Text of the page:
The Horrible Gamer #016: The Pieces are in Place

Currently, I’m juggling 3 playthroughs that I have full intentions of finishing. That makes it easy to feel like I’m wasting my time with one game when things aren’t going so well and I could be playing one of the other two. There seems to be something special about my current threesome of Earthbound, Skyrim, and Saints Row IV. Earthbound is a pretty known quantity to me and charms me purely based on its wit and that it happens to be one of my favorite games of all time. The other two games always seem to run the risk of being one bad session away from losing my attention, yet I’m actually more excited about them today than I was when I first started playing them.

Skyrim is well documented as a time sink as it is incredibly easy to get lost exploring and getting distracted by shiny landmarks. I’ve fallen into its wonderful trap before. Recently though, my main source of entertainment has changed from pure exploration into finding more scripted sequences and seeing how they play out with my particular character and his crew. In most RPG’s my personal preference is to define my character as purely good or purely evil, and make decisions accordingly. This results in a sense of authorship of my character’s experience, and I tend to restart the game or sequence if things end up not aligning with my desired person storyline. To a fault.

Shadowmere

Set Shadowmere free.

Ever since I made the fateful choice to kill a single chicken (that resulted in me slaughtering its owners in self defense) at the infancy of this playthrough, I’ve approached Skyrim with a much more nonchalant attitude. However, it wasn’t until I was neck deep in Dark Brotherhood quests that I became comfortable with accepting any and all of the repercussions that come with my more questionable decisions. This couldn’t have come at a better time as I was finally deep enough in the world of Skyrim to see its limits, so naturally the next step is to get as dirty in the details as the world allows and see how things shake out. Which, let’s face it, in Skyrim there are hundreds of ways to accomplish even the most innocuous of objectives, and I couldn’t be happier when things go sideways like when my horse becomes a better assassin than me. Previously, that horse would have been stabled so there was no chance that it could interfere with my perfect plan. A lot of time’s that perfect plan is boring, and Skyrim is much more entertaining when you actually live in the world rather than trying to control it.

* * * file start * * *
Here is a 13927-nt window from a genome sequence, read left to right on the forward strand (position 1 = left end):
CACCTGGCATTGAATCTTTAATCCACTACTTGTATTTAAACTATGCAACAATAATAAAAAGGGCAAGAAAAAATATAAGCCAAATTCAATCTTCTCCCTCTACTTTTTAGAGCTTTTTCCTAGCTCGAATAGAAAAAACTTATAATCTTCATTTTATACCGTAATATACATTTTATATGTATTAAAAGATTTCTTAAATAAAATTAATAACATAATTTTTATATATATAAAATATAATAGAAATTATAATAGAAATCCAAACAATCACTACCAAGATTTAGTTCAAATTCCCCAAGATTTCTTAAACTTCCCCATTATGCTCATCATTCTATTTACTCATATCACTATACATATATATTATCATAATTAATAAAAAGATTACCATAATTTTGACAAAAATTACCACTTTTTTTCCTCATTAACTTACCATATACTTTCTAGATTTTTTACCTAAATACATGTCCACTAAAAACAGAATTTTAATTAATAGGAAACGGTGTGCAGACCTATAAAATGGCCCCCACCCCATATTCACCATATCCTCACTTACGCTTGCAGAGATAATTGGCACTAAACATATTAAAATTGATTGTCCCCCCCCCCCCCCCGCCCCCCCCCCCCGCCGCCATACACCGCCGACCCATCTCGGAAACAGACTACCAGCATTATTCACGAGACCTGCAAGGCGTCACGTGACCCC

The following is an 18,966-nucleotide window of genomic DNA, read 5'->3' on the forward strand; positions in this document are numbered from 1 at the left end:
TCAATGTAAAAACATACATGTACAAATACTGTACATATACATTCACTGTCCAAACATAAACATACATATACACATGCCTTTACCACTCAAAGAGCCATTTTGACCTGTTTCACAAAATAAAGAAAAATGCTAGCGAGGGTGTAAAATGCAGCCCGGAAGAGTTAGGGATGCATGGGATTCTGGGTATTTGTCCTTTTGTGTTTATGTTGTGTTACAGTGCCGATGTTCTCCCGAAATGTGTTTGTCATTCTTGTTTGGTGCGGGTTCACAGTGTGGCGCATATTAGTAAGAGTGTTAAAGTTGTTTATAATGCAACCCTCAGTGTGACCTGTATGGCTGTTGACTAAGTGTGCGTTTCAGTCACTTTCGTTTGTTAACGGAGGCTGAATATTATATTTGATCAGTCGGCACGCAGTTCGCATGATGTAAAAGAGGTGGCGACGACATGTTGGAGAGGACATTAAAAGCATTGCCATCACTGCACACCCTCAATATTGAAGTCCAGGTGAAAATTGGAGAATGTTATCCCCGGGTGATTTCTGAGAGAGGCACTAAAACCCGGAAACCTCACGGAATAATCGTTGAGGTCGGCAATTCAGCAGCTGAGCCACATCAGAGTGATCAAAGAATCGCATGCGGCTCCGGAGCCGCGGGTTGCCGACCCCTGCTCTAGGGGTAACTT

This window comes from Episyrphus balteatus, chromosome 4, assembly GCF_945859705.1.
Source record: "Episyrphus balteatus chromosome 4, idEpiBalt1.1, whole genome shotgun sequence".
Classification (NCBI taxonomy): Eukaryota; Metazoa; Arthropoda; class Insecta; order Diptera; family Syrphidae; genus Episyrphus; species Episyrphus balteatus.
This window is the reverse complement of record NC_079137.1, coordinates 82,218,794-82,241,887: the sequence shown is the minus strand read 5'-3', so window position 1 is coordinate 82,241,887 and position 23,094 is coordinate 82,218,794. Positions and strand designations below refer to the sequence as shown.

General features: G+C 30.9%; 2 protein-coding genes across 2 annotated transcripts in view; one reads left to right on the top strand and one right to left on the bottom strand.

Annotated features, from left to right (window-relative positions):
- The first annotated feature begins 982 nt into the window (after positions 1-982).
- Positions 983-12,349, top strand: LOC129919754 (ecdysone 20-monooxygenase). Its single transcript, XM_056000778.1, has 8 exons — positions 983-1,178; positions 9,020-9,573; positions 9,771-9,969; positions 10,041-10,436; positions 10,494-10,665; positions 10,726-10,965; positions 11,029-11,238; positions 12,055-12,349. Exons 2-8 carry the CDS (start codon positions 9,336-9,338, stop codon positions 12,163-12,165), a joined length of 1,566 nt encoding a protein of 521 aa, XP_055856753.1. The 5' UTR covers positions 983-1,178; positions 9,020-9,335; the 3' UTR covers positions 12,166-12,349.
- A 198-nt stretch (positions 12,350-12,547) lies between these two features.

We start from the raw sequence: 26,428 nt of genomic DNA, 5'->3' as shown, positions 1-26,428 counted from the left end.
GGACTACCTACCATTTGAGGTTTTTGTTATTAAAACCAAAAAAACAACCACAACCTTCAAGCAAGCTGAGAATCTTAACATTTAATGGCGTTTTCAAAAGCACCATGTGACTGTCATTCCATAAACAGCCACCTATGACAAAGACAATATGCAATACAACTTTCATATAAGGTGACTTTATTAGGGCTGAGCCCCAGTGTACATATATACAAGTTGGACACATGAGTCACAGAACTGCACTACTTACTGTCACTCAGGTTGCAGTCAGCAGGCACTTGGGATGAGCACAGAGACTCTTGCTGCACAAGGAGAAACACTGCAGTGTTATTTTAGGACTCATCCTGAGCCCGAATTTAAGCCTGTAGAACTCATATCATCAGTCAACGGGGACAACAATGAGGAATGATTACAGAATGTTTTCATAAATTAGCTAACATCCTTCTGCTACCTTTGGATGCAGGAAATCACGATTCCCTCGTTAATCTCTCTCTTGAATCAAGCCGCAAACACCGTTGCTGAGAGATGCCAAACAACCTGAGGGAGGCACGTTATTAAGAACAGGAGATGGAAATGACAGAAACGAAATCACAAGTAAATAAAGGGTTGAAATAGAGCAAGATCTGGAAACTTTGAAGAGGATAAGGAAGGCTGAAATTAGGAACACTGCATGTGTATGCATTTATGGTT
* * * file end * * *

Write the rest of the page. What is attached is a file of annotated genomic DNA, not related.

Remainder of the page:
Thankfully my RPG OCD has never carried over to games like Saints Row as it would have a tough time coexisting with the ludicrous chaos that Saints Row IV encourages. I’d be lying, though, if I didn’t tell you that I was a bit apprehensive about the promise of super powers in the game and the thought of a co-op experience with those powers. I honestly thought that Saints Row IV could be a huge step back or feel like a boring side mission for the series. I played through the entire storyline of Saints Row: The Third by myself and I thought the primary reasons I love to waste time in a Saints Row game would be broken by the potential power of two superheroes. It turns out I had absolutely nothing to be worried about. The super powers are fun to use and make for a great alternative way to traverse the familiar city of Steelport. I even found myself missing a co-op partner after the first time I jumped back into the world solo. When given the choice not even a superhero would want to fight off aliens by himself.

How do you handle your open world experiences? Before you answer I recommend taking a relaxing drive to clear your head:

Culture Break

Catch all of these and more gamer culture goodness as we find them on the just launched Horrible Night Inventory Tumblr.

Mom needs to stop using the microwave:

Dr Franken